“I feel that I have received good service and sufficient information on IPR issues. I have been able to make decisions based on this information in good spirits without being left feeling uncertain. I appreciate it, as international protection involves costly investments for a small company.”
In Tella’s hat-trick, the “proud and handsome cap” is expanding into new product categories: clothing, accessories, jewellery and interior design products. At the heart of the brand is a whole lifestyle that includes responsible choices, not just individual products.
From the outset, it was clear that strong internationalisation is the strategic choice and direction into which Lönnroth wants to take the new Tella.
“Already during the hat factory period, we had significant exports to Central Europe, and we supplied caps to the royal family of Norway, for example”, Lönnroth describes the company’s grand exports history.
With the recession and upheaval of the textile industry, the hat factory ceased operations in the 1980s, and direct exports waned. For about 20 years, products were exported mainly to the Baltic countries and Russia through Stockmann.
In 2020, Tella’s goal is to boost exports to strong growth in new markets, including outside the EU. The company already has significant distribution agreements in Germany.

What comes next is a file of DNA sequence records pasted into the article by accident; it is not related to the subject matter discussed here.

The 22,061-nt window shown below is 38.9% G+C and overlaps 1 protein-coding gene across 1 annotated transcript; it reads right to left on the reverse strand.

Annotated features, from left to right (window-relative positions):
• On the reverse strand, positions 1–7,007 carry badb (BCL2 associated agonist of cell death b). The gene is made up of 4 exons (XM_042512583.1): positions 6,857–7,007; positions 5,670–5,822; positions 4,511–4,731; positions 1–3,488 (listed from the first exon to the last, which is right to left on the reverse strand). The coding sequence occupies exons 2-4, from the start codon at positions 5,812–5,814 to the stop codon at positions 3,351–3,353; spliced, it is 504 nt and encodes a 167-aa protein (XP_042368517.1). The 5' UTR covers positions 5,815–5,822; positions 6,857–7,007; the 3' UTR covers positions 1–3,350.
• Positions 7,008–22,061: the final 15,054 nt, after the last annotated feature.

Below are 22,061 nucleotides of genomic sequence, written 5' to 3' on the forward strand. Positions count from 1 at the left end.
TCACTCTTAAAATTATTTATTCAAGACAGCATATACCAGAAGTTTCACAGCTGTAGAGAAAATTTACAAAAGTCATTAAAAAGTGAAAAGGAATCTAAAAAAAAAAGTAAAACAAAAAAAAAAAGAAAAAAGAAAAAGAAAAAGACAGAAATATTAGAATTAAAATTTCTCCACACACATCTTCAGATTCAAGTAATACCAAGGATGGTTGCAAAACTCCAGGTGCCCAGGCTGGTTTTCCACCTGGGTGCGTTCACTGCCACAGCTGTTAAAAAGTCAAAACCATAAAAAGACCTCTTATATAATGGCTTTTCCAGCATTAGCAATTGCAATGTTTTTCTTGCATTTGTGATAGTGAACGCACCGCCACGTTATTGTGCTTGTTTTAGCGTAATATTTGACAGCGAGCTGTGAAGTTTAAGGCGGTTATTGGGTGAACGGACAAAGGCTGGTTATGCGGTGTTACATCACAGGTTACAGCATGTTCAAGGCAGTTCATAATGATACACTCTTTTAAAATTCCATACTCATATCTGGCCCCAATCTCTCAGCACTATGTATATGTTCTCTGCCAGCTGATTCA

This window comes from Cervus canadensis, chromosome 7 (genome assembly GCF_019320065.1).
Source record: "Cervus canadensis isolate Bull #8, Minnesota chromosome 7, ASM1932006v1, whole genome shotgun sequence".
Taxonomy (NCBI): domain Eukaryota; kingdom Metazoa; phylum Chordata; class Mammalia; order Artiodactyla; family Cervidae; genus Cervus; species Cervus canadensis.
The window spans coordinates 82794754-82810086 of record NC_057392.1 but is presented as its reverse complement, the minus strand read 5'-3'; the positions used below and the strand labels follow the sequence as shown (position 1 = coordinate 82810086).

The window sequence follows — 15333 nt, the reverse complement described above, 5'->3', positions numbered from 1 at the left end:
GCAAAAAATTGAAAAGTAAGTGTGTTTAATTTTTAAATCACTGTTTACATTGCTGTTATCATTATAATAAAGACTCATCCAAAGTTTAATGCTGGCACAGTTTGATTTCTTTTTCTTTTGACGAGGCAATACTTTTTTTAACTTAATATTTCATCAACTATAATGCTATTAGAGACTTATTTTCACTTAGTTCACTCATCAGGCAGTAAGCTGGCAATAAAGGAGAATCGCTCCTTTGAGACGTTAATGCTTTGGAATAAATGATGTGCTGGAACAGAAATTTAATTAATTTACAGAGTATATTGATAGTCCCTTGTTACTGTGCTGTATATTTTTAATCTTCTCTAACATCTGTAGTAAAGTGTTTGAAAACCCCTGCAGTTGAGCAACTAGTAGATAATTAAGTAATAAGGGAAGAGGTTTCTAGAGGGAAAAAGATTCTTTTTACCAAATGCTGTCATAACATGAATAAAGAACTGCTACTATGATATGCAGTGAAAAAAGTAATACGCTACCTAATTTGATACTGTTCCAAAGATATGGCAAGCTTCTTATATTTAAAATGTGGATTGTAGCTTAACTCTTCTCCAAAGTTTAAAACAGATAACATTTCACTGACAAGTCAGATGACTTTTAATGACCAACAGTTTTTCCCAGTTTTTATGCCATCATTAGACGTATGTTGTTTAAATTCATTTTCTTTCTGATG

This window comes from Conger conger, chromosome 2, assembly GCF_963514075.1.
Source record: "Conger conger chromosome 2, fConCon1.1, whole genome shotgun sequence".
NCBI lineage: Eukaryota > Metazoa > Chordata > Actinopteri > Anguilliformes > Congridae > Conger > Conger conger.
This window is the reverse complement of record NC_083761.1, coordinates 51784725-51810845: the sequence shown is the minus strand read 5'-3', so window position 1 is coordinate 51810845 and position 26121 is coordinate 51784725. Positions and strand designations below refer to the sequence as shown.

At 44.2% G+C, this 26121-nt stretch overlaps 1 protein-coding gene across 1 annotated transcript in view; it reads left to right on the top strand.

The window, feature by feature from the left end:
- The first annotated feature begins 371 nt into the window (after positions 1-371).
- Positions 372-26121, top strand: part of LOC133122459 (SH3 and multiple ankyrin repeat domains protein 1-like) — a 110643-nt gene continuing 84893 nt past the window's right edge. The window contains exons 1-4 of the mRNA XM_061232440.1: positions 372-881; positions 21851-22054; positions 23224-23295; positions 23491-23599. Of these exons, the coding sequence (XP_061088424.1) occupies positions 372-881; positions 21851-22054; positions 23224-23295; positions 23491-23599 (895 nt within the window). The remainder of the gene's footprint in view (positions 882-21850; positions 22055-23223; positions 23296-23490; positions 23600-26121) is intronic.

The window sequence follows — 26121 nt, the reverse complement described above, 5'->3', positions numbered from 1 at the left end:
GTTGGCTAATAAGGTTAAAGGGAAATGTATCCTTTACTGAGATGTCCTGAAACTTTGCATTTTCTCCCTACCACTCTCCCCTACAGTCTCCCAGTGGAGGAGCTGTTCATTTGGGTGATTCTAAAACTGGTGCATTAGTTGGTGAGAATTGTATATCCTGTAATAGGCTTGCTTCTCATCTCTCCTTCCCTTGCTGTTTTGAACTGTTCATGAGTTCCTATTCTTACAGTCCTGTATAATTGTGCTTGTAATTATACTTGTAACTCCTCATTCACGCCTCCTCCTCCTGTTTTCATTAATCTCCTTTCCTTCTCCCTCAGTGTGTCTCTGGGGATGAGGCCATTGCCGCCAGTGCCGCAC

“Growth, new customers and opportunities are already in sight. Tella has also been noted at major lifestyle and fashion houses, as we genuinely represent the current megatrends: ethicality, responsibility and local production.”
Telia refined the brand’s protection strategy in cooperation with Kolster’s IP Lawyer Maria Ojala. The company then applied for and was granted an innovation voucher by Business Finland, which was used for Kolster’s services and international trademark protection of the TELLA® brand.
At that time, the world conquest had already begun with EU trademark registration. When the innovation voucher was obtained, funding was focused on international applications for the most strategically important growth markets outside the EU: first in Japan, Norway, Canada, Switzerland and Russia.
As a responsible entrepreneur, Lönnroth has wanted all IPR and other legal issues to be handled with professionals from the outset.